Diversity of Public Transport

A minor emergency saw me on the train to Campbelltown the other day. Now, I'm not opposed to public transport, quite the contrary. The area I live in boasts clean and reliable buses and trains (if you don't compare them to Swiss or German services) populated by polite, respectful passengers. In a word, boring. The service I was fortunate enough to ride on that day was a lesson in the diversity of Sydney, its people and their customs.

Although I was grateful to the passengers who listened to the music through their headphones loud enough to share with me, I thought I might look for a seat where I could get some reading done. I found an empty one in a quiet area of the carriage and spread out my paperwork. Luckily for me the ride was smooth as I stuck to the seats and floor. Neither my papers nor I were going anywhere! There a unique aroma to challenge my olfactory range as well; I think it's best described as urine of transient.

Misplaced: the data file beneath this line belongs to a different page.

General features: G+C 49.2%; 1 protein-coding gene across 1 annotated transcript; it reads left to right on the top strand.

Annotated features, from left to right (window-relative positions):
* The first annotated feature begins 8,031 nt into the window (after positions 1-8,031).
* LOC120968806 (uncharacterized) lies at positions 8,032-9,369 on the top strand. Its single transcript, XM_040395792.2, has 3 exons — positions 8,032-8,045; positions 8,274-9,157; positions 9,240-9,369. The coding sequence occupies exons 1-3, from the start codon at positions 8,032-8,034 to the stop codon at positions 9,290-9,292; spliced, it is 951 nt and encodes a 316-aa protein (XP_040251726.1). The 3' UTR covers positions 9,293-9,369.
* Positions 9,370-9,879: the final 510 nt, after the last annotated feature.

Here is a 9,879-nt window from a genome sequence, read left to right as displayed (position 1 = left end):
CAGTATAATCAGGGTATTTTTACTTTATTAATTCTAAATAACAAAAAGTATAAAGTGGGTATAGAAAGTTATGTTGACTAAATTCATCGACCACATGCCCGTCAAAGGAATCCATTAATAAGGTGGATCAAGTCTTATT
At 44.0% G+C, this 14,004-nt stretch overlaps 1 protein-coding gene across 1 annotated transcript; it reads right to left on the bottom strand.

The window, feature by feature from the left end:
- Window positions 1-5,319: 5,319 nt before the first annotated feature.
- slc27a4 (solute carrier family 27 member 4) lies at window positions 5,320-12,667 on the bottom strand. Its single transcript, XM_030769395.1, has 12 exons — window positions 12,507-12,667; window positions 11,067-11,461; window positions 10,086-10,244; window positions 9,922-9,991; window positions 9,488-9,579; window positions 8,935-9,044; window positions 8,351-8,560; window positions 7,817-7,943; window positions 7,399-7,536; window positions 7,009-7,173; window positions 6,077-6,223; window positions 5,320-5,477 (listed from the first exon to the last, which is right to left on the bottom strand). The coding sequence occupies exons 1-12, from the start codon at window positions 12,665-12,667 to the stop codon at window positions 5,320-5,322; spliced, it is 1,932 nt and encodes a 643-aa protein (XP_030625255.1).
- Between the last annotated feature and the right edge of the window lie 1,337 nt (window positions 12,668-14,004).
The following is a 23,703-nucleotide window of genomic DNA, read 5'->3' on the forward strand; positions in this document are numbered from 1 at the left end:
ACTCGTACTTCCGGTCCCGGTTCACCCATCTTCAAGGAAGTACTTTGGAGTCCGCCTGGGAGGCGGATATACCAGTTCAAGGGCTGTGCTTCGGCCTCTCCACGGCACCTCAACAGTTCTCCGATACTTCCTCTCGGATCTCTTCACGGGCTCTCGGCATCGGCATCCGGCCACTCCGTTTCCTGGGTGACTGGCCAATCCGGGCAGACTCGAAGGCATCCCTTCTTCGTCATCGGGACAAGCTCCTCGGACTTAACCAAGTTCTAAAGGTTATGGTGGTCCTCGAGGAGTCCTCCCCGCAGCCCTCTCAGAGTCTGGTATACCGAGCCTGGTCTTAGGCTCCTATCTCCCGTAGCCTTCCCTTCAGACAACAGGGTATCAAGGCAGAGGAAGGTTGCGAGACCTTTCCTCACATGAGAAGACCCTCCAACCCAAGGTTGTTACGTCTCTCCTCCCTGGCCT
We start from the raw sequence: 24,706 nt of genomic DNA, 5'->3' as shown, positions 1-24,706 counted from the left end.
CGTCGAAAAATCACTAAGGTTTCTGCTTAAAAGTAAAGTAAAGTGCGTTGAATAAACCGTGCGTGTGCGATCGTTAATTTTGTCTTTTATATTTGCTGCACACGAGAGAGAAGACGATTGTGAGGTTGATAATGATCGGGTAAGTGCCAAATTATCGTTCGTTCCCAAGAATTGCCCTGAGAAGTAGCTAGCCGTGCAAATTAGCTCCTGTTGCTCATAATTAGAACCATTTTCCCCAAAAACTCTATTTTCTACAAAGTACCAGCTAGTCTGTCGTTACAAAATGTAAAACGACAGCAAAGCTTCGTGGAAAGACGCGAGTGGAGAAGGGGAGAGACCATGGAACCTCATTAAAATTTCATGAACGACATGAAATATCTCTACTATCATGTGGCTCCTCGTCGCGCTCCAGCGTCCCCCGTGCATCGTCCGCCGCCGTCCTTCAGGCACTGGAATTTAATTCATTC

I remember catching suburban services regularly in the late eighties and I'm pretty sure this particular train hadn't been cleaned since then. Luckily for me – I do hate the smell of cleanliness and the products providing it.  

By Liverpool, I had been entertained for some time by a rock medley from the eighties being played at full volume by a group of unwashed gentlemen who clearly weren't at all shy that they couldn't carry a tune. Singing at the top of their lungs, the fact they didn't know the words wasn't a concern either. One must admire their confidence.

After that, I took notes on parenting from a woman in pink track suit pants and ugg boots who referred to her four offspring (who looked very different from one another) as f$%*# little c&%$! I will try this bold technique on my own daughter the next time she has the audacity to ask to go to the toilet.

Another chap gave a very visual lesson and I regret that I didn't take the opportunity to photograph him picking his scabs and examining them in the sunlight streaming through the graffitied windows. I don't believe I have adequately commited the details to memory. 

Unfortunately, my colourful journey ended a mere hour and forty five later. I stepped off the train, took a deep breath and contemplated the wonderful, diverse city in which we live.